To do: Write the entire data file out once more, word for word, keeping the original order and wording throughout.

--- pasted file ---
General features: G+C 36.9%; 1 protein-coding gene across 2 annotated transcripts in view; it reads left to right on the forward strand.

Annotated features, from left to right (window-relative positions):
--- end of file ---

General features: G+C 36.9%; 1 protein-coding gene across 2 annotated transcripts in view; it reads left to right on the forward strand.

Annotated features, from left to right (window-relative positions):